How far a decade can go politically without going too far at all. Ten years ago, a Republican president and a Labour prime minister mobilized the Anglo-American alliance for an invasion of Iraq. Now, a Democratic administration has been rebuffed by the Conservative UK government (in coalition with the Liberal Democrats) in an attempt to secure a plan for invading Iran. As noted on Reason 24/7, the British government has been advised by its attorney general that complying with American requests to use U.S. bases on the British territorial possession of Diego Garcia in the Indian Ocean and British bases in Cyprus in plans to strike Iran would violate international law, because Iran does not yet pose a clear and present danger. From The Guardian:
"The UK would be in breach of international law if it facilitated what amounted to a pre-emptive strike on Iran," said a senior Whitehall source. "It is explicit. The government has been using this to push back against the Americans."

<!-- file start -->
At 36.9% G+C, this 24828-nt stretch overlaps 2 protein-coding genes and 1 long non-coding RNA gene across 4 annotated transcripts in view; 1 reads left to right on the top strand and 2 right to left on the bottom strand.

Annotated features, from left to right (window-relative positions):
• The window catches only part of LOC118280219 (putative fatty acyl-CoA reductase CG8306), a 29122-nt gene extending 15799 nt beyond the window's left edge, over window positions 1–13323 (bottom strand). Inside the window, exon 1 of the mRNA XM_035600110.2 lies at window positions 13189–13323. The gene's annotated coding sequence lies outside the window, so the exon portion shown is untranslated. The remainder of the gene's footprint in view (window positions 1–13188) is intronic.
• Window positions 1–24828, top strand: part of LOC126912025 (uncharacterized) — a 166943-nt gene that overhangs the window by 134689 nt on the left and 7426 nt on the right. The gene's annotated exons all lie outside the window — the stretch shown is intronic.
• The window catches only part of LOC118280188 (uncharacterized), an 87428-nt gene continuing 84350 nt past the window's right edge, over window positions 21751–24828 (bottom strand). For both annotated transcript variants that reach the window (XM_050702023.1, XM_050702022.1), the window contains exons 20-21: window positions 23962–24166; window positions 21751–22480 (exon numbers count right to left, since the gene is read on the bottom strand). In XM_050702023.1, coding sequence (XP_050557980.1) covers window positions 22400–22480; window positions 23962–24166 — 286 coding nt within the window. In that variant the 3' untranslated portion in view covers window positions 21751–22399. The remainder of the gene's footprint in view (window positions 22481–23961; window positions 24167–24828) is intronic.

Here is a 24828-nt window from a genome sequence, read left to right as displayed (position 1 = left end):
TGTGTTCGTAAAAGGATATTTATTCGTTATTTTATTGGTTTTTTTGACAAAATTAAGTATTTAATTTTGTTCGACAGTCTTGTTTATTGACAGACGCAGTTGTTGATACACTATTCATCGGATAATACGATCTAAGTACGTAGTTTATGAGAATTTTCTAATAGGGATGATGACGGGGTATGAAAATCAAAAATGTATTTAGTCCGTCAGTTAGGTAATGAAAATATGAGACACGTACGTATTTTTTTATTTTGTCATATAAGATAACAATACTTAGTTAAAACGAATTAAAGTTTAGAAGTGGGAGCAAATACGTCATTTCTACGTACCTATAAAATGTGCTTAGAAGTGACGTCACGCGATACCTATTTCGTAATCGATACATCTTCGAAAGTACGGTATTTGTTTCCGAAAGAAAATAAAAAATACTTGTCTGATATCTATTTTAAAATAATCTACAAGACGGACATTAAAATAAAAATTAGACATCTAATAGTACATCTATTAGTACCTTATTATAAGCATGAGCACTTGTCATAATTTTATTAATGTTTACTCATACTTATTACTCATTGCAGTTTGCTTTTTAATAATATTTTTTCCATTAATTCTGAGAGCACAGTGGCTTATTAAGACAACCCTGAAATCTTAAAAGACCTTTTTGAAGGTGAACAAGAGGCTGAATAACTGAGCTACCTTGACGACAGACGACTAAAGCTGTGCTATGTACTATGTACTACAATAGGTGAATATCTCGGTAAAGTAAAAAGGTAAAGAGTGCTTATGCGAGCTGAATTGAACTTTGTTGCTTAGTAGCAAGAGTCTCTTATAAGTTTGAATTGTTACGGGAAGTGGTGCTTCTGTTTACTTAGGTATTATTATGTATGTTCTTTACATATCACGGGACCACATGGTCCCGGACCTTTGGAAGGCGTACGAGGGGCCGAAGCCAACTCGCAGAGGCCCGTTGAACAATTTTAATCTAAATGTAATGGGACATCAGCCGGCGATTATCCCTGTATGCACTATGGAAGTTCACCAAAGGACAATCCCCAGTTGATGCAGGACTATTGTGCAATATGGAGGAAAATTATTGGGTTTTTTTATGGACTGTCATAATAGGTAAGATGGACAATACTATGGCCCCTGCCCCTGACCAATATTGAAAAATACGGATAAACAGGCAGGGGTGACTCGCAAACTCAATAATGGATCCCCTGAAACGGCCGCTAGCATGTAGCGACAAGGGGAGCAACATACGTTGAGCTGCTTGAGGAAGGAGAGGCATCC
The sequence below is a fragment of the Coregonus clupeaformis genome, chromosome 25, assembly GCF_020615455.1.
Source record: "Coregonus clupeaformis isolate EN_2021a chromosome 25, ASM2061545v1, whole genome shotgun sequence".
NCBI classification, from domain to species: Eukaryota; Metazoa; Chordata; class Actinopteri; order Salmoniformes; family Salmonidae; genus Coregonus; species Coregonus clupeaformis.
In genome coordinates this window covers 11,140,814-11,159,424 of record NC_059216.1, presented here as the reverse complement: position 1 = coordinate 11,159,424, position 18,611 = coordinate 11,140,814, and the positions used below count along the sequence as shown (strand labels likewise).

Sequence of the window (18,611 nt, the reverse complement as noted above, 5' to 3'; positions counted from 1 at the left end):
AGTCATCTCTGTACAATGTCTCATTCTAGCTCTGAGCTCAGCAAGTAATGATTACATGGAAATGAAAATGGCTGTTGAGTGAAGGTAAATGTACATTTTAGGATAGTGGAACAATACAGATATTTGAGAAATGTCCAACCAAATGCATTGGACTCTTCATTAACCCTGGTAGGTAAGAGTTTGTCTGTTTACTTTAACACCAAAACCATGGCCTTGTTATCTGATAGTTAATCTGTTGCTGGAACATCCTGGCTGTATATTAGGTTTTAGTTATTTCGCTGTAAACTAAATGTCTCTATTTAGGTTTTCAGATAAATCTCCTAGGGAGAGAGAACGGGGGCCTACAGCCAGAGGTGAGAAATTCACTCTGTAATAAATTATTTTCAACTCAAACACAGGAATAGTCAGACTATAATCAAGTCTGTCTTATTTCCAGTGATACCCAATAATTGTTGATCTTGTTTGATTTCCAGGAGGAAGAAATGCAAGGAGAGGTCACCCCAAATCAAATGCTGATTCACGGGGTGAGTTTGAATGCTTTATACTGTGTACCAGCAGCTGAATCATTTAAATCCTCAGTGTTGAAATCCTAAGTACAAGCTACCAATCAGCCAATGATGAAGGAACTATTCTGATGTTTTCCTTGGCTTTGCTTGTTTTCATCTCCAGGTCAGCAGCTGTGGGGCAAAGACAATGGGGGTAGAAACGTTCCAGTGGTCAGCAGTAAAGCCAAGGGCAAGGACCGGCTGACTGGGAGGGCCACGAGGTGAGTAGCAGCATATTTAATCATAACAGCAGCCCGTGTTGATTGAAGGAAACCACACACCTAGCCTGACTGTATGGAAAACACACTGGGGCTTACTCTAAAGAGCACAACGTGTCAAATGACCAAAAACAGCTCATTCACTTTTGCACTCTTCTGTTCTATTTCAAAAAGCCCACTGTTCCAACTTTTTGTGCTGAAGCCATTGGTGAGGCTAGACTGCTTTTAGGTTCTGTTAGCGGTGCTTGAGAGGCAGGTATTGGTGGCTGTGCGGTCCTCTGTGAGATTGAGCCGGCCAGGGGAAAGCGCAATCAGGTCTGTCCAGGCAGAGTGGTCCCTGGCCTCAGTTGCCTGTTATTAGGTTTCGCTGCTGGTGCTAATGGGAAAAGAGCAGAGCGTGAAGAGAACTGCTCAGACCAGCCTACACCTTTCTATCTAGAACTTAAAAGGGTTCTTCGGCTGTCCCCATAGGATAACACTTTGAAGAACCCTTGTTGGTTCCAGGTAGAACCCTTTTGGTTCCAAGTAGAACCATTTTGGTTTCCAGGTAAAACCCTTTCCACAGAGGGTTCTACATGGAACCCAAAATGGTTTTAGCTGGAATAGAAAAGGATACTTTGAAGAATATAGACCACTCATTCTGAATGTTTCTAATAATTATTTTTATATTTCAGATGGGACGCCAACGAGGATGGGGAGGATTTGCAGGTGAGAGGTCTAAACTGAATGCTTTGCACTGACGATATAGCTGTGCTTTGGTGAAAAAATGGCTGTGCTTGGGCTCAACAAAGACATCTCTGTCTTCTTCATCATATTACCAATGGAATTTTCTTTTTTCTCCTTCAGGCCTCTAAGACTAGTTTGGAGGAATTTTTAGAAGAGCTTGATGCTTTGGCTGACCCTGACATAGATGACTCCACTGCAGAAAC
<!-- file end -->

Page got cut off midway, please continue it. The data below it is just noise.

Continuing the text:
Sources said the US had yet to make a formal request to the British government, and that they did not believe an acceleration towards conflict was imminent or more likely. The discussions so far had been to scope out the British position, they said.
"But I think the US has been surprised that ministers have been reluctant to provide assurances about this kind of upfront assistance," said one source. "They'd expect resistance from senior Liberal Democrats, but it's Tories as well. That has come as a bit of a surprise."
A contingent of British naval ships remain in the Persian Gulf, but the British continue to point to diplomacy:
A Foreign Office spokesman said: "As we continue to make clear, the government does not believe military action against Iran is the right course of action at this time, although no option is off the table. We believe that the twin-track approach of pressure through sanctions, which are having an impact, and engagement with Iran is the best way to resolve the nuclear issue. We are not going to speculate about scenarios in which military action would be legal. That would depend on the circumstances at the time."
Nobody wants a war (or “another Iraq,” as Romney put it at the debate) but it’ll stay quite on the table for all sides.